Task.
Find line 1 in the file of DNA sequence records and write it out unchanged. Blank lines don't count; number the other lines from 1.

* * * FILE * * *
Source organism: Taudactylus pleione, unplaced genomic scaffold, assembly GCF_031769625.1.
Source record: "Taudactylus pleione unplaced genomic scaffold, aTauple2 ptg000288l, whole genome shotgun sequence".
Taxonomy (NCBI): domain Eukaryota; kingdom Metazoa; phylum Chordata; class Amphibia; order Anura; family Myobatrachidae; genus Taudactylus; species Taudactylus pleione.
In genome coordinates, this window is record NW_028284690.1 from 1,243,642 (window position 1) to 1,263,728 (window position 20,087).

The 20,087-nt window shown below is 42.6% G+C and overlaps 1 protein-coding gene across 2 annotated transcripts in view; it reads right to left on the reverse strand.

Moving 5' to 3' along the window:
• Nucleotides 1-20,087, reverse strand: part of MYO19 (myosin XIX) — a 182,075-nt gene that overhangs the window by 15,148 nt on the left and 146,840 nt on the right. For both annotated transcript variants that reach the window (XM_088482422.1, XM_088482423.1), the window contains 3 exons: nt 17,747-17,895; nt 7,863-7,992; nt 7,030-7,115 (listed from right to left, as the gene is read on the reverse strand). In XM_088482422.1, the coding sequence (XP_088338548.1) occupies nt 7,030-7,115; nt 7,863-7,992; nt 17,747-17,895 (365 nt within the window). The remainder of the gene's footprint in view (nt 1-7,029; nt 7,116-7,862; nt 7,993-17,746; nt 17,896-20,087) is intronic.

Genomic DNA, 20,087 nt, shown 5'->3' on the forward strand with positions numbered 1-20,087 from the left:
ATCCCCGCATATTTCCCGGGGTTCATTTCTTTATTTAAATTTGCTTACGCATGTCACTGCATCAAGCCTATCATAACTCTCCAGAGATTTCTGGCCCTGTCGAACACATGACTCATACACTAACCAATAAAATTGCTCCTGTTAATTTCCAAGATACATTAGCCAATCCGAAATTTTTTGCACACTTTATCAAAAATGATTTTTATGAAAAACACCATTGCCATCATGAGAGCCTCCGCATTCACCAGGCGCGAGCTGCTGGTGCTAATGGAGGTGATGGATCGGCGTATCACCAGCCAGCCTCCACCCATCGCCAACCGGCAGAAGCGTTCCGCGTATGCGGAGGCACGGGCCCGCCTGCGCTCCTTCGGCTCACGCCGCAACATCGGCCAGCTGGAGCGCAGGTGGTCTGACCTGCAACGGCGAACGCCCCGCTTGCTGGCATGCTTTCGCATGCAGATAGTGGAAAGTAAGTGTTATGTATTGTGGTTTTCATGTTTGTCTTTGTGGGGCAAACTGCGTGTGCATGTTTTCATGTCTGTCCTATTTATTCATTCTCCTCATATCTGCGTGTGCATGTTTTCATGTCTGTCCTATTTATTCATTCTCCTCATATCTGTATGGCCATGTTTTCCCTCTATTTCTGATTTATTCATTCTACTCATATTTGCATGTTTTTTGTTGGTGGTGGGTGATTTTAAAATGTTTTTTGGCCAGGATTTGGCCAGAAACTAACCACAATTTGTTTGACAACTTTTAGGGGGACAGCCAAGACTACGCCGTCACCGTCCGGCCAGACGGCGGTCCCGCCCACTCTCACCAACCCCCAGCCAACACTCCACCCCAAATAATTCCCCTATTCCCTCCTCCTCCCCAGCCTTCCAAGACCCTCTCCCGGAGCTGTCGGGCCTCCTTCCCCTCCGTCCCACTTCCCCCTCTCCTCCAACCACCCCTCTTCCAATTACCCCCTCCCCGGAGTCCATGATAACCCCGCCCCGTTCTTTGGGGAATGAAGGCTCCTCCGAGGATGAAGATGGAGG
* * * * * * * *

Source organism: Taudactylus pleione, unplaced genomic scaffold, assembly GCF_031769625.1.